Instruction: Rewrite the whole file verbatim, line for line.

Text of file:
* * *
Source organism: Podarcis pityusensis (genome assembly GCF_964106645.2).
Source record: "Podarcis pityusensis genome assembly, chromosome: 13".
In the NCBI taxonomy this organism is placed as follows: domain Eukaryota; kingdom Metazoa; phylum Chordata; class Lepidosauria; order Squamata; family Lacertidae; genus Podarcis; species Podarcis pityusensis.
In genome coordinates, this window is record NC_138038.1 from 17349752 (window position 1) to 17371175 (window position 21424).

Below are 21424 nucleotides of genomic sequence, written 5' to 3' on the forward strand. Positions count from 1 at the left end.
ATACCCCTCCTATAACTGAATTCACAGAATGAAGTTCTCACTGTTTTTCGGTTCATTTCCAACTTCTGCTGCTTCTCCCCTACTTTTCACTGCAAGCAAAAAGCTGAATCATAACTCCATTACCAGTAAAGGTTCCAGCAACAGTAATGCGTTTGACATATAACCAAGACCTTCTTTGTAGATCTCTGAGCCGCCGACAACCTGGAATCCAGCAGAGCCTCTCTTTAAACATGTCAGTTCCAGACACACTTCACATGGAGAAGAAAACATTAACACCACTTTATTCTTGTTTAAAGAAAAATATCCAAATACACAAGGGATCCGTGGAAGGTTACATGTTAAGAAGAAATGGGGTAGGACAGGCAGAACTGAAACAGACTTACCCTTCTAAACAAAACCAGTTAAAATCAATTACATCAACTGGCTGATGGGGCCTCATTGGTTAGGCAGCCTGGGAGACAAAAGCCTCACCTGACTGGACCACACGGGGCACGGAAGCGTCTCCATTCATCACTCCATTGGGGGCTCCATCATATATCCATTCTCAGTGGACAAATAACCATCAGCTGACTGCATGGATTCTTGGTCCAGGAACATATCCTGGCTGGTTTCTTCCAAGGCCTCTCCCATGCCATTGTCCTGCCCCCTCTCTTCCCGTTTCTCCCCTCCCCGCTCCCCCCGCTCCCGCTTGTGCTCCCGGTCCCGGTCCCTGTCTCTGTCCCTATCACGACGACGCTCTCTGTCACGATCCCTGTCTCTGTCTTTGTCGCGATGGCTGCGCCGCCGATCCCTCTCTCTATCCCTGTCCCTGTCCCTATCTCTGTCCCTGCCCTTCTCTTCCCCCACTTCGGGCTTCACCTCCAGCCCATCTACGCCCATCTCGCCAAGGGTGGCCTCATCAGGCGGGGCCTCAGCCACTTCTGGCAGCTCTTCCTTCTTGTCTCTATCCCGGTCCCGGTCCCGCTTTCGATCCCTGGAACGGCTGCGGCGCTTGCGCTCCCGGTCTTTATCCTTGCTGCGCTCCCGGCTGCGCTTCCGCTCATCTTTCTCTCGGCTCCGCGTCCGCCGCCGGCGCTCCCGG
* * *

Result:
Source organism: Podarcis pityusensis (genome assembly GCF_964106645.2).
Source record: "Podarcis pityusensis genome assembly, chromosome: 13".
In the NCBI taxonomy this organism is placed as follows: domain Eukaryota; kingdom Metazoa; phylum Chordata; class Lepidosauria; order Squamata; family Lacertidae; genus Podarcis; species Podarcis pityusensis.
In genome coordinates, this window is record NC_138038.1 from 17349752 (window position 1) to 17371175 (window position 21424).

Below are 21424 nucleotides of genomic sequence, written 5' to 3' on the forward strand. Positions count from 1 at the left end.
ATACCCCTCCTATAACTGAATTCACAGAATGAAGTTCTCACTGTTTTTCGGTTCATTTCCAACTTCTGCTGCTTCTCCCCTACTTTTCACTGCAAGCAAAAAGCTGAATCATAACTCCATTACCAGTAAAGGTTCCAGCAACAGTAATGCGTTTGACATATAACCAAGACCTTCTTTGTAGATCTCTGAGCCGCCGACAACCTGGAATCCAGCAGAGCCTCTCTTTAAACATGTCAGTTCCAGACACACTTCACATGGAGAAGAAAACATTAACACCACTTTATTCTTGTTTAAAGAAAAATATCCAAATACACAAGGGATCCGTGGAAGGTTACATGTTAAGAAGAAATGGGGTAGGACAGGCAGAACTGAAACAGACTTACCCTTCTAAACAAAACCAGTTAAAATCAATTACATCAACTGGCTGATGGGGCCTCATTGGTTAGGCAGCCTGGGAGACAAAAGCCTCACCTGACTGGACCACACGGGGCACGGAAGCGTCTCCATTCATCACTCCATTGGGGGCTCCATCATATATCCATTCTCAGTGGACAAATAACCATCAGCTGACTGCATGGATTCTTGGTCCAGGAACATATCCTGGCTGGTTTCTTCCAAGGCCTCTCCCATGCCATTGTCCTGCCCCCTCTCTTCCCGTTTCTCCCCTCCCCGCTCCCCCCGCTCCCGCTTGTGCTCCCGGTCCCGGTCCCTGTCTCTGTCCCTATCACGACGACGCTCTCTGTCACGATCCCTGTCTCTGTCTTTGTCGCGATGGCTGCGCCGCCGATCCCTCTCTCTATCCCTGTCCCTGTCCCTATCTCTGTCCCTGCCCTTCTCTTCCCCCACTTCGGGCTTCACCTCCAGCCCATCTACGCCCATCTCGCCAAGGGTGGCCTCATCAGGCGGGGCCTCAGCCACTTCTGGCAGCTCTTCCTTCTTGTCTCTATCCCGGTCCCGGTCCCGCTTTCGATCCCTGGAACGGCTGCGGCGCTTGCGCTCCCGGTCTTTATCCTTGCTGCGCTCCCGGCTGCGCTTCCGCTCATCTTTCTCTCGGCTCCGCGTCCGCCGCCGGCGCTCCCGG